United States President Abraham Lincoln is credited with saying, “Great things may come to those who wait, but only the things left by those who hustle.” This play off of the old English adage would remind us that while waiting patiently is important, we must be willing to do the work, and do it with the energy with which we have been blessed. Sitting around and waiting will never accomplish what could be done if one patiently works with inspiration and perspiration to accomplish the things that can and need to be completed.
“Great things may come to those who wait, but only the things left by those who hustle.”President Abraham Lincoln
Twentieth century author Napoleon Hill wrote, “Plan your work and work your plan.”
We can make plans for ourselves, God has plans for all of us, but unless we work these plans with patience and diligence we may never see completion or obtain the joy of opportunities fulfilled. It is like having a dream of planting an orchard of fruit. If you lay around and dream all the time you will never have the fruit to eat. On the other hand, if you rush out and buy a truck load of trees, but you have not prepared the soil nor installed the irrigation to nourish those trees, you still may never taste of the fruit of your labors. Make a plan, discover the Lord‘s plan in your life, and then work those plans in patience and diligence, until the end.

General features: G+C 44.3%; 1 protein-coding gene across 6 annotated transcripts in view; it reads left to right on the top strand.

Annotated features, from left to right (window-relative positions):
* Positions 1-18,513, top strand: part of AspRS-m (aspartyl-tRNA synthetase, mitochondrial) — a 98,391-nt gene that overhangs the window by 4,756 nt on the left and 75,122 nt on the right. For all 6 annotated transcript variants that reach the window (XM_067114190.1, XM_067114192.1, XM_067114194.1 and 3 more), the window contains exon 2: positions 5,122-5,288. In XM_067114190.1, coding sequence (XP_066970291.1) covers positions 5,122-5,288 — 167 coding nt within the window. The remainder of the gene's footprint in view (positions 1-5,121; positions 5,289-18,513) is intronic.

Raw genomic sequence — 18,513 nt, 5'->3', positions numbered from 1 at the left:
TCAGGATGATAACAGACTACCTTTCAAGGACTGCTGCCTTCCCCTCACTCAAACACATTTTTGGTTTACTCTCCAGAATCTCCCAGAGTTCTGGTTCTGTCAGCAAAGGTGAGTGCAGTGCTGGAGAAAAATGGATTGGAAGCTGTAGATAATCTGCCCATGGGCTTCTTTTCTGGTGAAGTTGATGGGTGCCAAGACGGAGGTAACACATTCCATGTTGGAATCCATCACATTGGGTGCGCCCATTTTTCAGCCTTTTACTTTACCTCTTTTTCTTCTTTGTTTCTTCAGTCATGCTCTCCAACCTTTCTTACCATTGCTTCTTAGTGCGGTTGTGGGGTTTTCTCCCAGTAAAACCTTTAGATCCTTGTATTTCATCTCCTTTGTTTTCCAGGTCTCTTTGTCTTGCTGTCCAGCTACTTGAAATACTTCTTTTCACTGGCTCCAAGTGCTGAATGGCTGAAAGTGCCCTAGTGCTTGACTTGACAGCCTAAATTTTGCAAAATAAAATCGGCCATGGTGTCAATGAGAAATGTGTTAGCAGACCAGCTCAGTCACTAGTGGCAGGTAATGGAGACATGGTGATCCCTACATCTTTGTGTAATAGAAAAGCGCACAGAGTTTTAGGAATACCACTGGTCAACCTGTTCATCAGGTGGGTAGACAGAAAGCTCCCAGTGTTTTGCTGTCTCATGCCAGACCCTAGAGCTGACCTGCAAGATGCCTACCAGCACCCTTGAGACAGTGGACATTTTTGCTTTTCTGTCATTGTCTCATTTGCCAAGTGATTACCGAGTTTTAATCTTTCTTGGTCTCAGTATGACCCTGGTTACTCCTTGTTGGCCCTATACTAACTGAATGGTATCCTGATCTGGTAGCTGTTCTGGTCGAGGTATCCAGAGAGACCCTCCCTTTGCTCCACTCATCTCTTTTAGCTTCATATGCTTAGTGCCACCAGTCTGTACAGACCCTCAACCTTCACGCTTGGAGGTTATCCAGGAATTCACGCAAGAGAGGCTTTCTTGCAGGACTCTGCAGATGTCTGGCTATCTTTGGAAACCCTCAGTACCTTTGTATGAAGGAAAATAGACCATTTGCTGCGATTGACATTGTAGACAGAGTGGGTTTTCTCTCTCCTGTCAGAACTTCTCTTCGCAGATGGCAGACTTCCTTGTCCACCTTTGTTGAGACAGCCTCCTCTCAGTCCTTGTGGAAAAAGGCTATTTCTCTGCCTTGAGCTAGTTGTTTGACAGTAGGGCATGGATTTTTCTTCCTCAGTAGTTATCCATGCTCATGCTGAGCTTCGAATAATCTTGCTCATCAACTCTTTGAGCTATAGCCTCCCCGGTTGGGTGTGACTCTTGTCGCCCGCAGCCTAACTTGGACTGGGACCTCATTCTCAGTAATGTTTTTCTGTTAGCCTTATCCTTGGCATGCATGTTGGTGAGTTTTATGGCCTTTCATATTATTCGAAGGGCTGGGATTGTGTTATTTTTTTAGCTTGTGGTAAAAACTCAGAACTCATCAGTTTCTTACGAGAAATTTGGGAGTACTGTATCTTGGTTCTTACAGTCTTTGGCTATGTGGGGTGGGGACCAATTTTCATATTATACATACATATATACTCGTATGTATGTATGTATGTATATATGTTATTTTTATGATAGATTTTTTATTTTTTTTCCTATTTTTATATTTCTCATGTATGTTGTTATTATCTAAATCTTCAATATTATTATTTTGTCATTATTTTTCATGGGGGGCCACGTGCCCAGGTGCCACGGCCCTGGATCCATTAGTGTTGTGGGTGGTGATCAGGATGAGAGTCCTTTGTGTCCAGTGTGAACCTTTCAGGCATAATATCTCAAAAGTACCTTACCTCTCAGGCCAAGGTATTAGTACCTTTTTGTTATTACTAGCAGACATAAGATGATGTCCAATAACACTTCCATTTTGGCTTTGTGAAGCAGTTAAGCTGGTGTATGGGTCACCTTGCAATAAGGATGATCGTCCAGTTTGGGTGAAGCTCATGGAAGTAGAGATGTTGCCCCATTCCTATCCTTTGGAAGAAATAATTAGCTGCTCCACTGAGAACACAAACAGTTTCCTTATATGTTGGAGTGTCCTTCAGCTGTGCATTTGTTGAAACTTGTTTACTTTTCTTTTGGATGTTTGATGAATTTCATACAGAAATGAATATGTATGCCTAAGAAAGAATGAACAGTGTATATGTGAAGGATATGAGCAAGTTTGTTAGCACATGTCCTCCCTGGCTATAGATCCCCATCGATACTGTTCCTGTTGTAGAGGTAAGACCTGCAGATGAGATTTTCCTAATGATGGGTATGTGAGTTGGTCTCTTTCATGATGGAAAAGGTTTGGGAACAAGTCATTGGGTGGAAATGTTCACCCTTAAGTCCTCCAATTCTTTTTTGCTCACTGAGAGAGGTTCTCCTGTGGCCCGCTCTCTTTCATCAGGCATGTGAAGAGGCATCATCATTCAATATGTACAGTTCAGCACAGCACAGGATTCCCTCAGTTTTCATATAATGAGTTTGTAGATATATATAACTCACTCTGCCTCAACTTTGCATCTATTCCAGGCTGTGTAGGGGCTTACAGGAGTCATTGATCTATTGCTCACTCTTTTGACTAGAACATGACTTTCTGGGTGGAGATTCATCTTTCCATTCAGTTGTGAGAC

It is like the righteous desire of Hyrum Smith to go out and preach the gospel and share God’s word with his fellow man. The Lord knew in His wisdom that Hyrum was not yet ready, but needed a plan, and needed to work that plan. “Seek not to declare my word, but first seek to obtain my word, and then shall your tongue be loosed; then, if you desire, you shall have my Spirit and my word, yea, the power of God unto the convincing of men” (Doctrine and Covenants 11:21). Hyrum did follow that plan, he learned God’s word, his tongue was loosed, and the Spirit upheld him until the end.
“Seek not to declare my word, but first seek to obtain my word, and then shall your tongue be loosed; then, if you desire, you shall have my Spirit and my word, yea, the power of God unto the convincing of men.”Doctrine and Covenants 11:21
There is a plan for us. There are many good plans that we can make for ourselves, and then there is an even greater plan that the Lord has prepared for us to work in conjunction with all of our righteous desires.
I first set eyes on Monica when she was 14 and I was 18. We were formally introduced when she was 17 and I was 21. It took me until I was 24 before I could persuade her to marry me. She was not a blessing that could be rushed. We had to find the Lord’s greater plan for both of us to be able to become the husband and wife that we have become for one another, and the work goes on. Every day I thank my Heavenly Father for this refining process through which He is teaching me patience, and more importantly, teaching Monica patience. Yes, good things come to those who learn patience and work hard under the tempering guidance of the Lord. He has blessed me with the best wife and the best children. I pray, plan and work to be the husband and father that they so deserve. May we all see God’s great plan in our lives, and while running not faster nor laboring more than we have strength and means provided by Him, be diligent unto the end. In the name of Jesus Christ, amen.